Kansas Gov. Kelly to call special legislative session over tax cuts


Kansas Gov. Laura Kelly announced Wednesday that she will call a special legislative session on tax cuts beginning June 18.

The move comes after the Democratic governor vetoed three Republican plans to cut taxes this year, setting up a high-stakes election-year tussle with the GOP-controlled Kansas Legislature.

“I am committed to working with the Legislature to deliver responsible, sustainable tax cuts for all Kansans,” Kelly said in a statement. “A special session provides the opportunity for bipartisan collaboration on comprehensive tax relief that does not threaten Kansas’ solid fiscal foundation. By working together, we can swiftly come to a compromise to put more money back into Kansans’ pockets.”

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Lawmakers this month sent Kelly a proposal to cut income, sales and property taxes by a total of $1.45 billion or more over three years. She vetoed the measure after the Legislature adjourned, blocking lawmakers from attempting to override her.

Kansas Gov. Laura Kelly

Kansas Gov. Laura Kelly answers questions from reporters during a news conference, Monday, April 24, 2023, in a second-grade classroom at Elmont Elementary School in Topeka, Kan. (AP Photo/John Hanna)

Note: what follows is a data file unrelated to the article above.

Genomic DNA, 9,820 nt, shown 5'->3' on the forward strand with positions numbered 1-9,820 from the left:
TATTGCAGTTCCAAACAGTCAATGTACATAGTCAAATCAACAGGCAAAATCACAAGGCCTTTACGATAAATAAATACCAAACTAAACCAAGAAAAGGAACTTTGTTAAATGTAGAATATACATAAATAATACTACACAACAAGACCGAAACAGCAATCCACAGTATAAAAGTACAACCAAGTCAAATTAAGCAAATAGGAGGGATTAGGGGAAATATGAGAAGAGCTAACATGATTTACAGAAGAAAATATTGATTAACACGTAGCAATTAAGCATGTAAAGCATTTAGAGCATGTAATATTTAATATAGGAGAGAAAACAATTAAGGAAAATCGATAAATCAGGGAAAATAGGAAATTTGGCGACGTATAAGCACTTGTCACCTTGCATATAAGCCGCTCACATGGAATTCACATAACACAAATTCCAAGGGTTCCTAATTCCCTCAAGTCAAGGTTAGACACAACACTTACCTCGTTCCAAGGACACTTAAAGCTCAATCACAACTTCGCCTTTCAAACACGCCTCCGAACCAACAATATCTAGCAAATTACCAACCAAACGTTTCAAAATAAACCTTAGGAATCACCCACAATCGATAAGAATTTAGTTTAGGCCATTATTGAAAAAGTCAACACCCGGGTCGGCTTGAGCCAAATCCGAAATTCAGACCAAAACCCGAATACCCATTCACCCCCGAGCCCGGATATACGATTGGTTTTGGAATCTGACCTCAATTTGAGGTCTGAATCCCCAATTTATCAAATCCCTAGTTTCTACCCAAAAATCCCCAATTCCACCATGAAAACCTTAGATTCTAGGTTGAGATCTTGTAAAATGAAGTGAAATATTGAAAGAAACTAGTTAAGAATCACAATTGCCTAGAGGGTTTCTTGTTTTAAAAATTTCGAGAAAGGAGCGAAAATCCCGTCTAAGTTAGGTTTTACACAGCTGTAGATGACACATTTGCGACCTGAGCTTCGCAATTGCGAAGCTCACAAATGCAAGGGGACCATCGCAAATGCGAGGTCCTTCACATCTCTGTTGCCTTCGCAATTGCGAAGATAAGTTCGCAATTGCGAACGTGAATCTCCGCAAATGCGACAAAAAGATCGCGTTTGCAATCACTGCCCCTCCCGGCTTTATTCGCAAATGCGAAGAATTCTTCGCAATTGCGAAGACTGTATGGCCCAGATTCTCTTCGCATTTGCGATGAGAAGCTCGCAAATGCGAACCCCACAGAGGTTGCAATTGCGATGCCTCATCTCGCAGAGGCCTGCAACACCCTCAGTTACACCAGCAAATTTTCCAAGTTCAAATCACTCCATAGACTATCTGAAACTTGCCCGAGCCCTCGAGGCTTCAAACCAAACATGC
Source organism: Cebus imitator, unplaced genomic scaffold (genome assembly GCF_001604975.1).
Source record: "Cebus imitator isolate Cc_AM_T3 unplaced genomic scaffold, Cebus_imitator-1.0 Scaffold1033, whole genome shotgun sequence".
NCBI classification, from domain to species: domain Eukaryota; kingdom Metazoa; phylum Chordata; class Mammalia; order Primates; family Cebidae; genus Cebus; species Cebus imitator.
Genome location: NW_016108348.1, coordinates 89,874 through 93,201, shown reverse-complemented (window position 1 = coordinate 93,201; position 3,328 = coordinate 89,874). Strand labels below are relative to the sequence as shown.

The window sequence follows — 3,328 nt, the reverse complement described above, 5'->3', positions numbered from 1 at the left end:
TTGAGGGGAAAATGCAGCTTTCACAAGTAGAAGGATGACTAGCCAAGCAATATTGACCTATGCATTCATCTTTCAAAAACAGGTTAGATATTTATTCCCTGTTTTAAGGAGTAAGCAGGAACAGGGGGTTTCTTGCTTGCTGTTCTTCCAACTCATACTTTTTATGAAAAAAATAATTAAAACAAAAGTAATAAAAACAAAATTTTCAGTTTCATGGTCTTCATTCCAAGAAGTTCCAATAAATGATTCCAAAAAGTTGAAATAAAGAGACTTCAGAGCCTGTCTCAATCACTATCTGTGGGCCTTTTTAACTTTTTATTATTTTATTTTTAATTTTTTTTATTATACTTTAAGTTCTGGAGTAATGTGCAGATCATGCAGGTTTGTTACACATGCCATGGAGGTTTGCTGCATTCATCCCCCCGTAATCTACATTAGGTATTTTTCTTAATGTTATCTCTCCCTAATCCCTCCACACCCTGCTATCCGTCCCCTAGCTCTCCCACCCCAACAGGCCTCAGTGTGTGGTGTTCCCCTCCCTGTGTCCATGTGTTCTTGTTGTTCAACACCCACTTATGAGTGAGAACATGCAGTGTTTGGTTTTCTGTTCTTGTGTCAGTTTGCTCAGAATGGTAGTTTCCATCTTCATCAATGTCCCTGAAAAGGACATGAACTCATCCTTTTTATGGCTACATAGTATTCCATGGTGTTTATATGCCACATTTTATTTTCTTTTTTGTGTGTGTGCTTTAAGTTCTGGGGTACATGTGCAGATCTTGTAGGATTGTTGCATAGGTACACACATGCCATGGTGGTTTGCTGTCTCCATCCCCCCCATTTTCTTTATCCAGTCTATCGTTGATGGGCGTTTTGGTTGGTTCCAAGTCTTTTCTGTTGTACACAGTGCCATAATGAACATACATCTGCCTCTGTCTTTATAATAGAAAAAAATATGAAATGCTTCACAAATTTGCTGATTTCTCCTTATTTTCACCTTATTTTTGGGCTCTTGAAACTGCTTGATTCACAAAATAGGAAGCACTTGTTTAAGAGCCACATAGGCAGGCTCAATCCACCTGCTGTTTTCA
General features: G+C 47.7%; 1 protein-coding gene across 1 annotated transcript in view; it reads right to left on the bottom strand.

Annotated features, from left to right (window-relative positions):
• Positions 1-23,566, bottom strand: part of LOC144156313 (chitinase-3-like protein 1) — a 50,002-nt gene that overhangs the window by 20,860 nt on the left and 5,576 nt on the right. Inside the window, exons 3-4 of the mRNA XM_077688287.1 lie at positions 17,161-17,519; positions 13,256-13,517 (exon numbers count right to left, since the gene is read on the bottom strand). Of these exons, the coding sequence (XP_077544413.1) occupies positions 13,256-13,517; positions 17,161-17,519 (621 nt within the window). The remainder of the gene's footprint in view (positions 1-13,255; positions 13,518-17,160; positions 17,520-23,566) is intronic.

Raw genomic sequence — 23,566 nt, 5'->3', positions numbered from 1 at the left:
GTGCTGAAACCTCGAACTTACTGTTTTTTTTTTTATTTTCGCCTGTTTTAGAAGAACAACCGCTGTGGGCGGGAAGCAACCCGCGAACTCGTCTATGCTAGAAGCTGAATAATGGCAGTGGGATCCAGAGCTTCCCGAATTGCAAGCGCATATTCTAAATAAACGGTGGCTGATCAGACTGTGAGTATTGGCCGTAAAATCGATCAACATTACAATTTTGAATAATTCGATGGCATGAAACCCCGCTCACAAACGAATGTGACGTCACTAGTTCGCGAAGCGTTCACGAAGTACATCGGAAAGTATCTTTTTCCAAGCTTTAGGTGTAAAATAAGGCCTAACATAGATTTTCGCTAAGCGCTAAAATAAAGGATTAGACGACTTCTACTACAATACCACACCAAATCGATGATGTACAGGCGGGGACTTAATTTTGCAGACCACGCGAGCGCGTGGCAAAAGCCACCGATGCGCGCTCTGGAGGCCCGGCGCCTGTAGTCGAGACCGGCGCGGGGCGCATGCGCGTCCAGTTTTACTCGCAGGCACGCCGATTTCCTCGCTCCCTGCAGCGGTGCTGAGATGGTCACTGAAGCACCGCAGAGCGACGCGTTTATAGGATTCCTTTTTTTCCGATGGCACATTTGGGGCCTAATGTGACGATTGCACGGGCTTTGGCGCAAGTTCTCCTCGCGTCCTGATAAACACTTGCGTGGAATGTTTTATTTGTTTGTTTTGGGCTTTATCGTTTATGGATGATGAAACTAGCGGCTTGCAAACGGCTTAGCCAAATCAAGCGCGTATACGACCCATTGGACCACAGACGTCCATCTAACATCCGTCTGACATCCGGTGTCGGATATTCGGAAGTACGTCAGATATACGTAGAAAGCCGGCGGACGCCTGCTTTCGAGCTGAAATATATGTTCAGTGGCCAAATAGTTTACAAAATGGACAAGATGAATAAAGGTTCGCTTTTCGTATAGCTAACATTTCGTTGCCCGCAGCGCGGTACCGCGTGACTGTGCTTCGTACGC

Kelly and Republican leaders have agreed on eliminating state income taxes on retirees’ Social Security benefits, which kick in when they earn $75,000 a year. They also agree on reducing a state property tax for schools and eliminating the state’s already set-to-expire 2% sales tax on groceries six months early, on July 1.

But almost half of the cuts in the latest bill were tied to changes in the personal income tax. The state’s highest tax rate would have been 5.57%, instead of the current 5.7%.

GOP leaders have grown increasingly frustrated as they’ve made what they see as major concessions, including giving up on moving Kansas from three personal income tax rates to one.

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All 40 Senate seats and 125 House seats are on the ballot in this year’s elections, and Democrats hope to break the Republican supermajorities in both chambers. Both parties believe voters will be upset if there is no broad tax relief after surplus funds piled up in the state’s coffers.



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